There was no safe way to access it so the devoted rescuers had to do the hardest but most frequent activity when it comes to bird rescues…they had to wait. Luckily in this case, they didn’t wait long. Within an hour, the bird flew to the grass and Rob was able to safely catch it in a net.
Jean and Rob drove the hawk to WINORR, a wonderful wildlife rescue organization that has helped with countless rescue efforts in the past.
Although blood tests are inconclusive at this time, the hawk has been gaining strength and it is eating, which is a good sign.
If When it recovers, it will be released where it was found in Central Park.
Injuries and illness are common for young Red-Tailed Hawks this time of year as their parents feed them less to encourage independence. As the young are left to their own devices, they hunt poorly (often catching slower and sicker animals) and explore on their own (often getting stuck in places they shouldn’t be).
On Tuesday, a second young hawk was spotted in a tree looking ill. It was still there on Wednesday when heartbreaking news came in: a third young hawk was found dead near 77th St. and East Drive. Within the span of 4 days, all three of Pale Male and Octavia’s 2015 offspring were in peril.
Again, a group of people watched the sick hawk until late Wednesday evening. By Thursday, the hawk still hadn’t moved and a rescue was in order. Here is where the story gets interesting on the human side of the equation. The hawk was sitting in a very dense tree, no ladder could reach it. Perhaps, with a cherry picker, a rescue would be possible. But who has one of those on hand? The NYC Department of Parks and Recreation (Parks Dept.) and the Central Park Conservancy (CPC) cut through the bureaucracy and BS one would expect in any large, human-run organization, and they got a CPC cherry picker to the scene quickly (so quickly, in fact, that I assumed I had an hour to get there to witness the rescue…how wrong I was, I ended up sprinting a mile to make it in time!).
With the cherry picker in position, Rob and the folks from the Parks Dept and CPC discussed the best approach to take. As you can see in the video below, the thick foliage made it tough…
…and the bird flew to a nearby tree. Because it still had the strength to fly, everyone decided to watch it for another day, and hope it would come down to a lower branch where it could be rescued. I spent time with the group who stayed there vigilantly watching the hawk for hours and hours. While I was there, the hawk was alert a handful of times…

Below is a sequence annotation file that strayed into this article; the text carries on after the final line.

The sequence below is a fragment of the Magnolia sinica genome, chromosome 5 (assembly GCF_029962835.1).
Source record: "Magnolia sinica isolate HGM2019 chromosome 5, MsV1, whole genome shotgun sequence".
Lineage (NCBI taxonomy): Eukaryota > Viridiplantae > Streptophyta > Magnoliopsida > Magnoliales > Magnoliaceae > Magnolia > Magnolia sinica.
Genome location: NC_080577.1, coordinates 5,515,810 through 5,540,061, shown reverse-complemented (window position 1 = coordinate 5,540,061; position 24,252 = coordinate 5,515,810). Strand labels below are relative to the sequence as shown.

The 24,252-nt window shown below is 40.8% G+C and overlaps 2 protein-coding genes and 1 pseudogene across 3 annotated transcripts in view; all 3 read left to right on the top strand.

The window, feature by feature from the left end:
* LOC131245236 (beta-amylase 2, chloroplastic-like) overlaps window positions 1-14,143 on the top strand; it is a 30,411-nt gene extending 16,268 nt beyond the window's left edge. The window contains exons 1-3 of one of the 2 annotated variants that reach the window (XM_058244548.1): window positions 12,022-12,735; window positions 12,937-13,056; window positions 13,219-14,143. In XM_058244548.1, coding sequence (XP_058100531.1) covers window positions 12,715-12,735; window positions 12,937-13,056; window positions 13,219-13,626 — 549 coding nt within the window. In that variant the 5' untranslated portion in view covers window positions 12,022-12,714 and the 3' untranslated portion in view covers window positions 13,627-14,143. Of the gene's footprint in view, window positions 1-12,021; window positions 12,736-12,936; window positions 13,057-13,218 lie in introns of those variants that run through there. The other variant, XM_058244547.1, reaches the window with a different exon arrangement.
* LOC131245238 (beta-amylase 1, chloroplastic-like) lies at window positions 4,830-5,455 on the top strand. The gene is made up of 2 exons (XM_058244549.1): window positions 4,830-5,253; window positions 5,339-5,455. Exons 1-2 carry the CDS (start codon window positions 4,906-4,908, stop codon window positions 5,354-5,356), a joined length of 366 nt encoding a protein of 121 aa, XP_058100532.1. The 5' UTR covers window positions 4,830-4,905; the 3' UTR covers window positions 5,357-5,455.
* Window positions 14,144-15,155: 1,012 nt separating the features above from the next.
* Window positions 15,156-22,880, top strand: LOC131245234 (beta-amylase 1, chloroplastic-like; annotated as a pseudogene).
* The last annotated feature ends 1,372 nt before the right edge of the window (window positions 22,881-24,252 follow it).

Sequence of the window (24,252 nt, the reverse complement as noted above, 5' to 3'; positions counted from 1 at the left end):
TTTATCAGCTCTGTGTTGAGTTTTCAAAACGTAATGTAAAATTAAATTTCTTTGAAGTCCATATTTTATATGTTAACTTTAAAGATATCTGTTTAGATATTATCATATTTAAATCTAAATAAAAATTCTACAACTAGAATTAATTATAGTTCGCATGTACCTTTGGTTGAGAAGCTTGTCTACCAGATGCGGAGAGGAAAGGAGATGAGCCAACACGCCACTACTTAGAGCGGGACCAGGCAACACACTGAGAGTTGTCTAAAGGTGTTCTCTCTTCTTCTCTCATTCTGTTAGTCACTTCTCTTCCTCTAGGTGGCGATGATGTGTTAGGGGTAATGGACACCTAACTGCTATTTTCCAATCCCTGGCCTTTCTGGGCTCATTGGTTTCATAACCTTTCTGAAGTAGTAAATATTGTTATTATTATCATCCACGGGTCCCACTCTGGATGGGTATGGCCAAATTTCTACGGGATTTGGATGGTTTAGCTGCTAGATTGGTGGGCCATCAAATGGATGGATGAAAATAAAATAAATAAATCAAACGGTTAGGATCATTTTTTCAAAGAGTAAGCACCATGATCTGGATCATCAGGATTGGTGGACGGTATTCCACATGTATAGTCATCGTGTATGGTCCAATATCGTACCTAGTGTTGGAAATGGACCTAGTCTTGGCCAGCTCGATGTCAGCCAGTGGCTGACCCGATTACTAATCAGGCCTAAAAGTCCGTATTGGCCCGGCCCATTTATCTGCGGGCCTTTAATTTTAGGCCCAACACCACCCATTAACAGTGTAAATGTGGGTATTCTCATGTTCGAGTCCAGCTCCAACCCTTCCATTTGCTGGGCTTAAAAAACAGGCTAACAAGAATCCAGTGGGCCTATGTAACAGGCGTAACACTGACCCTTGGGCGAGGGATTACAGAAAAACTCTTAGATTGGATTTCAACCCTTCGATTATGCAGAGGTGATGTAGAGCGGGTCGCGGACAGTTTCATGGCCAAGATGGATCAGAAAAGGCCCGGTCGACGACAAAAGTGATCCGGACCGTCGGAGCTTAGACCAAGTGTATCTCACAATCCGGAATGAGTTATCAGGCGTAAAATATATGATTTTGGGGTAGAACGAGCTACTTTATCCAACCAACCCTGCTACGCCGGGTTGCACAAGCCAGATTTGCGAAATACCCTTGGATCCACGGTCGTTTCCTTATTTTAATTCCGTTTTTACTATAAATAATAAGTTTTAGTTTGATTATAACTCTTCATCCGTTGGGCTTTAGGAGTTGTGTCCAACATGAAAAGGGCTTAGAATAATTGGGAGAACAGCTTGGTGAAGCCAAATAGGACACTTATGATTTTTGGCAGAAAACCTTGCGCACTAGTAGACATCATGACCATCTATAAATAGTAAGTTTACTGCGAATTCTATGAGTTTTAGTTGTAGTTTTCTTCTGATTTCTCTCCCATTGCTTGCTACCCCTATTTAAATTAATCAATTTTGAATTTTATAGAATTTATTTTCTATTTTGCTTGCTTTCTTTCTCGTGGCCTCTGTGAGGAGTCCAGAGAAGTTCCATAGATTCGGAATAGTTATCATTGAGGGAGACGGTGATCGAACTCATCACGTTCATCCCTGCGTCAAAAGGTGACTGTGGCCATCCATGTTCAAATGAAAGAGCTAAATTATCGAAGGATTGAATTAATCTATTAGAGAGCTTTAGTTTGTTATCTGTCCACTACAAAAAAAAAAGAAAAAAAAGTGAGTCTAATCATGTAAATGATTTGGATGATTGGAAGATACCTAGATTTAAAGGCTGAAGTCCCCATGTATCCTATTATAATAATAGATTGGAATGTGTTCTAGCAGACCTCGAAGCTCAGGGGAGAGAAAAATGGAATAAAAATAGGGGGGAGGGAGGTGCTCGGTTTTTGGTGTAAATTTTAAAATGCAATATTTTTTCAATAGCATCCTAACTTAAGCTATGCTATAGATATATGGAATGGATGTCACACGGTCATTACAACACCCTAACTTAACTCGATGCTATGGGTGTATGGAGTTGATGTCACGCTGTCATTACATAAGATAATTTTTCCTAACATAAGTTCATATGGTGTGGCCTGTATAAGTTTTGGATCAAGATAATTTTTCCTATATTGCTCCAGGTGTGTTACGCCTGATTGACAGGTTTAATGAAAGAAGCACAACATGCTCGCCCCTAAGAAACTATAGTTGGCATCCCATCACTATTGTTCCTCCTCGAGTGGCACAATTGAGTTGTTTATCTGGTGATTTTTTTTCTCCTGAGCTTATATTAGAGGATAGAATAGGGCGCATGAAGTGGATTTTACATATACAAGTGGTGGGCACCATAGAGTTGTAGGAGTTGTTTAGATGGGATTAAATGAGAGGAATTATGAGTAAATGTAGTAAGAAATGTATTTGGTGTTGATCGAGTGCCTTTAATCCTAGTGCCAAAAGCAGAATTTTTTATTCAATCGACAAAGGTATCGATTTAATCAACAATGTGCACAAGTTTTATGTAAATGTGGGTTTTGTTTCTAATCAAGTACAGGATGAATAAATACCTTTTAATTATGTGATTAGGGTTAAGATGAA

But spent most of the day stagnantly resting in the tree, ignoring the world around it.
This is not normal behavior for a juvenile hawk at this age. They should be practicing hunting, flying around, and exploring their environment (as we saw recently with the young hawk at the NYC Marble Cemetery).
By Friday morning, the hawk still hadn’t moved and probably hadn’t eaten for days, so Ranger Rob, Kevin Sisco, and some helpful park visitors (aaahh, the kindness of strangers!) worked together to stand up a giant ladder.
But alas, good things are never easy, and the ladder was too precarious to climb. And so the team was back to square one…and the waiting ensued.
But this time, Caroline Greenleaf, who is the Director of Community Relations at Central Park, got the cherry picker to assist in a second rescue attempt. As you can see in this video (shot by Nabil Esphahani) Ranger Rob got part of the net onto the baby. It then ducked, stepped back, and again flew to a nearby tree.
It picked an even higher perch where a rescue wouldn’t be possible.
As of this morning, the hawk has moved from that perch and hawk watchers are searching for it. After so many hot days without eating, the bird is likely in worse shape.
We will continue to update you as this story unfolds. If you do spot the hawk in the park, please let us know ( firstname.lastname@example.org ) and we will put the word out.
Many thanks to Ranger Rob, CPC, Parks Dept., Caroline Greenleaf, and all the hawk lovers who have helped these hawks.
Excited to be mentioned by the best local museum! A must-see in NYC.